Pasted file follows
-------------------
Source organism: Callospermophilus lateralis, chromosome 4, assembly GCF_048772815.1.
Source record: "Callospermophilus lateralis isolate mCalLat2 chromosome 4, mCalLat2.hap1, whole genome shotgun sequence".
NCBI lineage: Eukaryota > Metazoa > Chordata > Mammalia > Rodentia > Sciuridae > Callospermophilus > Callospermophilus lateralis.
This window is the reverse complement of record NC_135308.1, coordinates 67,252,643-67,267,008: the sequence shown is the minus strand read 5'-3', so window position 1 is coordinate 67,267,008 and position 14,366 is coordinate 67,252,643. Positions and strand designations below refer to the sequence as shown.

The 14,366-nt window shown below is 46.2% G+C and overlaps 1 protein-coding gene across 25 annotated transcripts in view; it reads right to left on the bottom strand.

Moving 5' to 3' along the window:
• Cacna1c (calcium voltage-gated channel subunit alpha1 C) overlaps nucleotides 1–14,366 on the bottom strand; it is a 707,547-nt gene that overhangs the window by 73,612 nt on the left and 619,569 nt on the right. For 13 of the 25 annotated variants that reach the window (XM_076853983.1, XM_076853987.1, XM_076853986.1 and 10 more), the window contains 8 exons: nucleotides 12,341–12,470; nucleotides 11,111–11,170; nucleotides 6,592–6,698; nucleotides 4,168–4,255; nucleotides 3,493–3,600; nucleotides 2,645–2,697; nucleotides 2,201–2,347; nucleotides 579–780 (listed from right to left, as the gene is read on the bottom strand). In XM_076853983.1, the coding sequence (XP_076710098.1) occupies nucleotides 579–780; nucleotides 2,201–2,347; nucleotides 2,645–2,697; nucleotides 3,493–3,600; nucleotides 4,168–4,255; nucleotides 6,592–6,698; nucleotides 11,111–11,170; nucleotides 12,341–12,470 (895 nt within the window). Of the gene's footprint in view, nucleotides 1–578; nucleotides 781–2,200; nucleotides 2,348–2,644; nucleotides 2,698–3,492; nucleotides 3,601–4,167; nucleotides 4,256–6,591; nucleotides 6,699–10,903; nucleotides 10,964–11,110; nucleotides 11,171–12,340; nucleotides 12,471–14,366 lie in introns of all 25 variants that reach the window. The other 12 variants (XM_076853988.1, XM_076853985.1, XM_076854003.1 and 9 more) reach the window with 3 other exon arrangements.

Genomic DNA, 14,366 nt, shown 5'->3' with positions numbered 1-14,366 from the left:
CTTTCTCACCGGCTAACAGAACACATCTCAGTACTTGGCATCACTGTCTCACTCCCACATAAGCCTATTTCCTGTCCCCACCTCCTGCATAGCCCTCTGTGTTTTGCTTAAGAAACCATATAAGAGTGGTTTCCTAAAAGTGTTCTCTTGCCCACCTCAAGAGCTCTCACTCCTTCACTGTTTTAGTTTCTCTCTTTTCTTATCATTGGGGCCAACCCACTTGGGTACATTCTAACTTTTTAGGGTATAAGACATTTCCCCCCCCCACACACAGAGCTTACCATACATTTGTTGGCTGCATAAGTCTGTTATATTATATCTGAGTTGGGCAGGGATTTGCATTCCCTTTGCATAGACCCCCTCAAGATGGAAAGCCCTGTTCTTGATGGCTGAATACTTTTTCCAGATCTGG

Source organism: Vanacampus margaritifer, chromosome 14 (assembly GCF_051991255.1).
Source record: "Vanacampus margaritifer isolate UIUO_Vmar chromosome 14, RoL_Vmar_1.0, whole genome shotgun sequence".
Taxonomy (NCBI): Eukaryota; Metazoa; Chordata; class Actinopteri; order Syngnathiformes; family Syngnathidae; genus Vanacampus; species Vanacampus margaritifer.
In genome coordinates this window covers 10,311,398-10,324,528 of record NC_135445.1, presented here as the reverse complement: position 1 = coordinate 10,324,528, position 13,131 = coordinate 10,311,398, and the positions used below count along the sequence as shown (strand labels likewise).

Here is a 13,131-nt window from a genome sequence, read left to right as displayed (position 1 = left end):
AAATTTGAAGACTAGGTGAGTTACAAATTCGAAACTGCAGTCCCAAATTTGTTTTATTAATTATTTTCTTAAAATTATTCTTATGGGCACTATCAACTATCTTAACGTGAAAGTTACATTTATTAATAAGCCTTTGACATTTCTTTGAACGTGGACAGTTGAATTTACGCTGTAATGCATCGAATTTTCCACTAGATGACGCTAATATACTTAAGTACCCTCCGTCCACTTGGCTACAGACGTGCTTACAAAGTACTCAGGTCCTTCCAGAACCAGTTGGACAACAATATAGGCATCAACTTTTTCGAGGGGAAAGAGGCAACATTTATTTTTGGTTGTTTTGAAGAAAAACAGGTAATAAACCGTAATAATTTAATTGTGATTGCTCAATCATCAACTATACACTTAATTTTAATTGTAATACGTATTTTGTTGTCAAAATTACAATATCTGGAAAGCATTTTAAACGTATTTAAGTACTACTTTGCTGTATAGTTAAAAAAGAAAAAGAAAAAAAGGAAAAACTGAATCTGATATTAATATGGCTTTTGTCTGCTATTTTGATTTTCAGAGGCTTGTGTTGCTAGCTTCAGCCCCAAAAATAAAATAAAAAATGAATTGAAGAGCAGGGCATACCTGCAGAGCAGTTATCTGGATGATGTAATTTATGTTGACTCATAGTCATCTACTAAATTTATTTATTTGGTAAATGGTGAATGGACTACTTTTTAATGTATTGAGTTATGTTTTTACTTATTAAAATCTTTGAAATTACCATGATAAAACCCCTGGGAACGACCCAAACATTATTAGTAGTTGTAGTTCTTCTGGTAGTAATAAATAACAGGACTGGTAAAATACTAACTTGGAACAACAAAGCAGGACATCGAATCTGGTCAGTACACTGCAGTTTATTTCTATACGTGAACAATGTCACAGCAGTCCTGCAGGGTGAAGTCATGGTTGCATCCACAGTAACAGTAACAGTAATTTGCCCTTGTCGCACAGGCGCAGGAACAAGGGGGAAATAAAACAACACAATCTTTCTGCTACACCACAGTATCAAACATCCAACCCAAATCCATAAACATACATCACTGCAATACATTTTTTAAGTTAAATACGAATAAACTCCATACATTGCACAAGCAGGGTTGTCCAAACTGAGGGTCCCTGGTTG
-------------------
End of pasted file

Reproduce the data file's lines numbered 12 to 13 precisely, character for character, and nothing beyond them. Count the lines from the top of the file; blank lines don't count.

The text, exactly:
Taxonomy (NCBI): Eukaryota; Metazoa; Chordata; class Actinopteri; order Syngnathiformes; family Syngnathidae; genus Vanacampus; species Vanacampus margaritifer.
In genome coordinates this window covers 10,311,398-10,324,528 of record NC_135445.1, presented here as the reverse complement: position 1 = coordinate 10,324,528, position 13,131 = coordinate 10,311,398, and the positions used below count along the sequence as shown (strand labels likewise).